The summer of '07 in Barry County Michigan has been pretty uneventful, and yet has been flying by.

Barry County is rural Michigan at its best. Bucolic and charming, a photographer's dream. The county is full of eskars and moraines, Amish fams and charming farm animals.

Okay you say, what the heck is an esker or a moraine?

Well, they are gravely hills left behind by the glaciers. If I have it right, eskers are the ridges and moraines are the humucky hills. The glaciers pick up gravel and such and move it around and drop it here and there, or melt and create things that way. They can also leave potholes (kettles) which are small lakes that eventually become ponds and then swamps and then wonderful growing land.

This Amish farmer is plowing at the bottom of a moraine.

The ridge in the background is an eskar, probably a small moraine in the foreground.

I never took geology, so I am remembering what my mother-in-law, Geology Professor Jane Elliot, now deceased so I can't double check with her, or her mensa member son, for that matter. Ah, but again I digress. Anyway, she told me about these thing and that was a few years back and eveyone knows how bad my memory is...

These are the small lakes and ponds left behind after the glaciers. Right is one a few miles from my trailer. The great lakes which surround Michigan are glacial in origin and Michigan is dotted with many lakes created by the glaciers. Below is a kettle that has completely filled in and now is great farmland.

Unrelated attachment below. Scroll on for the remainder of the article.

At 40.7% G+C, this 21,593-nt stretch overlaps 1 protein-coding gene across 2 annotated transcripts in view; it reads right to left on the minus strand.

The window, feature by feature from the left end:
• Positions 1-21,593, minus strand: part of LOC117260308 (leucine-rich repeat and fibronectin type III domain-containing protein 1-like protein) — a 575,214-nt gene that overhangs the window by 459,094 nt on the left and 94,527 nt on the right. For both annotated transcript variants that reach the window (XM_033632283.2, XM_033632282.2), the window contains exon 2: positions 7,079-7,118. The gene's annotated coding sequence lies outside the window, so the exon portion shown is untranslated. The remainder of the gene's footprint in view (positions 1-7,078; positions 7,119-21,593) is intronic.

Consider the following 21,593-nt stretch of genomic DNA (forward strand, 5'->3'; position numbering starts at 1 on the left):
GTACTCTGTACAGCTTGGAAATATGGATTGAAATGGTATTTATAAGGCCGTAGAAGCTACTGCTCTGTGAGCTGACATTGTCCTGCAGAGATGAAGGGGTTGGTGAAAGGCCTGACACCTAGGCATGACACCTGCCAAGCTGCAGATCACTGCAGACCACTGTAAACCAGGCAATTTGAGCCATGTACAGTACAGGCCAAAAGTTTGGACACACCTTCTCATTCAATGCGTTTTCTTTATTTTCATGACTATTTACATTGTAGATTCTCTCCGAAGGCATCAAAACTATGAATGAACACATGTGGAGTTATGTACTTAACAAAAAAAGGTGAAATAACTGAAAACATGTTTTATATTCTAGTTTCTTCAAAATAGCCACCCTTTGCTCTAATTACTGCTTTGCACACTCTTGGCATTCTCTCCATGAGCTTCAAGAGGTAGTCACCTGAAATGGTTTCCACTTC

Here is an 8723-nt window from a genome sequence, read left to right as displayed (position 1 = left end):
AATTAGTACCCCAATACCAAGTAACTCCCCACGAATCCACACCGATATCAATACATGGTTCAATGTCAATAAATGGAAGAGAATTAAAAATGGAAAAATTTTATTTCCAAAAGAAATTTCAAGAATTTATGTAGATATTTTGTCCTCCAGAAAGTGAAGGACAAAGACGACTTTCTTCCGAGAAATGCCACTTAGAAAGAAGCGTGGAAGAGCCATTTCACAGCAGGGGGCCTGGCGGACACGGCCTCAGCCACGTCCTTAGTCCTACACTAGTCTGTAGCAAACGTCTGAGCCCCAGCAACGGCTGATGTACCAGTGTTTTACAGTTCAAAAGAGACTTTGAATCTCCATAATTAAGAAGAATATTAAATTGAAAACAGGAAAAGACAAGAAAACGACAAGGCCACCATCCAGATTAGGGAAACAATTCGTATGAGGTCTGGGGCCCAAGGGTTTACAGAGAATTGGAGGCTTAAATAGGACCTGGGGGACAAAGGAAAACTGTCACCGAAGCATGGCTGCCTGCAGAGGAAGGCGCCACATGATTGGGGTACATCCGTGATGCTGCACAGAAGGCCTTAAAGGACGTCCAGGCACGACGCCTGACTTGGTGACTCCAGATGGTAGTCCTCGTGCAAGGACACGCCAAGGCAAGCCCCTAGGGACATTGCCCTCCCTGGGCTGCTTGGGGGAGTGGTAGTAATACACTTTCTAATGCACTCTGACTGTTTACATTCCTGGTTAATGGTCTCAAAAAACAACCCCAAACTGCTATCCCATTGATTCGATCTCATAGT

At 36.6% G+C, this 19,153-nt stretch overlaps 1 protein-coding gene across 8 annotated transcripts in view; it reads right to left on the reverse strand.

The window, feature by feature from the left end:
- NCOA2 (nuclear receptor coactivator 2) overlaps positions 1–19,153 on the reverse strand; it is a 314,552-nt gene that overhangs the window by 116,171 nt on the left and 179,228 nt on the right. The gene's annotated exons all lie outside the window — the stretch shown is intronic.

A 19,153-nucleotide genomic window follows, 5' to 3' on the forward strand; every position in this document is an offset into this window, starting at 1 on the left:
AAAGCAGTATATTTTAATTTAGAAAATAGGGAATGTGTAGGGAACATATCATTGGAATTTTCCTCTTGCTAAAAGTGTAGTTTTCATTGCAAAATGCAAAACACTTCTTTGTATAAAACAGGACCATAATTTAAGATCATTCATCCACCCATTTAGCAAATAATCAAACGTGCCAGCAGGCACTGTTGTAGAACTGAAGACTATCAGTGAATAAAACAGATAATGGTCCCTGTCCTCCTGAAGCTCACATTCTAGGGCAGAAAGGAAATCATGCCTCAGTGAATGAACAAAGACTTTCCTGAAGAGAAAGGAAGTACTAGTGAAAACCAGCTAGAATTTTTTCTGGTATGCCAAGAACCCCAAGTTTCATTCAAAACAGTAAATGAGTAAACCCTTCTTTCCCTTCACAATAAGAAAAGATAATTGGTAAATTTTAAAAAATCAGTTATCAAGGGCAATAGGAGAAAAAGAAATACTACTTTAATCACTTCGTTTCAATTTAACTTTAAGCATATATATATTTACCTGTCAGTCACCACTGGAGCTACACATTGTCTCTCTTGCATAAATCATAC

Thornapple Lake is a lake into which the Thornapple River flows in at one end and out the other. Thornapple Valley is a brand name for meats and may sound familar because of that. This lake is probably a large Kettle.

Our campground has flooded because it is basically a wide spot in the river and every 50 years or so it rains so hard that the river-fed lake overflows into the park.

The fishing is great in this lake, bluegills, walleye, muske (large muske), trout, bass, and it is rumored that we even have sturgeon in the lake.


Birds are everywhere, baltimore orioles, red-winged blackbirds with their melodious trill, yellow finches, bald eagles, blue heron, songbirds of every type making a crescendo of song at dawn. At right are a couple of noise-makers that have one of the harshest sound in the bird world, the sandhill crane. These ancient birds are common in this area, after all, we have a lot of sand hills!

This is Amish country. I like to drive around the area and look at the farms. You can almost always tell where the Amish live as the overalls will be drying on the line and there will be horses around the place and very few if any mechanical equipment that is powed by electric or fuel. No cars, or few cars.

Below and to the right are a few of the wonderful farms in the area.

To the right is a new house, I saw it being built by the Amish last year. It appeared to be a community effort for a newly married couple. Look for the overalls and pinnafores on the line.

This farmer has a great sense of humor. We city girls appreciate the label.

And I just love the farm animals.

Happy cows are not all in California.

Even the work horses look pretty fit.

Far, far better life than the carriage horses in Cozumel

The wildflowers are such fun. Those posies pose so nicely.

More as it happens.....CMcC

Cow video

Scintillating conversations between Carol and Bryan regarding the sex of a bovine.